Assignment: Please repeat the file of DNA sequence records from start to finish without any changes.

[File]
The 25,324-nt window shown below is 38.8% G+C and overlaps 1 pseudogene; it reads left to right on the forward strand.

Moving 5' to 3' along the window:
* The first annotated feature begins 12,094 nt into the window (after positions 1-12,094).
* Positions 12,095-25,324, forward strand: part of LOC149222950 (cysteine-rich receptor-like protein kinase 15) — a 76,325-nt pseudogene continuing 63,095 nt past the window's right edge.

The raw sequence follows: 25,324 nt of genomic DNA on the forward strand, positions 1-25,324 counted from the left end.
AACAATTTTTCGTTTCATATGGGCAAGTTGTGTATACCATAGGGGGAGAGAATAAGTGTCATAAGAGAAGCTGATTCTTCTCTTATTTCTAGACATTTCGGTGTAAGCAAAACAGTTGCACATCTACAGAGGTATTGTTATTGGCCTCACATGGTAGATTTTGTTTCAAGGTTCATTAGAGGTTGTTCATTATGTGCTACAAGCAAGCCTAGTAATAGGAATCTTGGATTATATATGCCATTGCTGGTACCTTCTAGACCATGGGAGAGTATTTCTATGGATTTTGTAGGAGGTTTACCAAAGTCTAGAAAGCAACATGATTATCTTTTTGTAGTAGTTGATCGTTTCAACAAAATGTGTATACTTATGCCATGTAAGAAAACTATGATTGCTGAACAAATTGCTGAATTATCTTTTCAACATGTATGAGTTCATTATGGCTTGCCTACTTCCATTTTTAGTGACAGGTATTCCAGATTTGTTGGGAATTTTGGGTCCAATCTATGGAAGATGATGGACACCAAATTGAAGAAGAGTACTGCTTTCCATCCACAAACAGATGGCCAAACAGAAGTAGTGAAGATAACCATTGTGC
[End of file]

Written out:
The 25,324-nt window shown below is 38.8% G+C and overlaps 1 pseudogene; it reads left to right on the forward strand.

Moving 5' to 3' along the window:
* The first annotated feature begins 12,094 nt into the window (after positions 1-12,094).
* Positions 12,095-25,324, forward strand: part of LOC149222950 (cysteine-rich receptor-like protein kinase 15) — a 76,325-nt pseudogene continuing 63,095 nt past the window's right edge.

The raw sequence follows: 25,324 nt of genomic DNA on the forward strand, positions 1-25,324 counted from the left end.
AACAATTTTTCGTTTCATATGGGCAAGTTGTGTATACCATAGGGGGAGAGAATAAGTGTCATAAGAGAAGCTGATTCTTCTCTTATTTCTAGACATTTCGGTGTAAGCAAAACAGTTGCACATCTACAGAGGTATTGTTATTGGCCTCACATGGTAGATTTTGTTTCAAGGTTCATTAGAGGTTGTTCATTATGTGCTACAAGCAAGCCTAGTAATAGGAATCTTGGATTATATATGCCATTGCTGGTACCTTCTAGACCATGGGAGAGTATTTCTATGGATTTTGTAGGAGGTTTACCAAAGTCTAGAAAGCAACATGATTATCTTTTTGTAGTAGTTGATCGTTTCAACAAAATGTGTATACTTATGCCATGTAAGAAAACTATGATTGCTGAACAAATTGCTGAATTATCTTTTCAACATGTATGAGTTCATTATGGCTTGCCTACTTCCATTTTTAGTGACAGGTATTCCAGATTTGTTGGGAATTTTGGGTCCAATCTATGGAAGATGATGGACACCAAATTGAAGAAGAGTACTGCTTTCCATCCACAAACAGATGGCCAAACAGAAGTAGTGAAGATAACCATTGTGC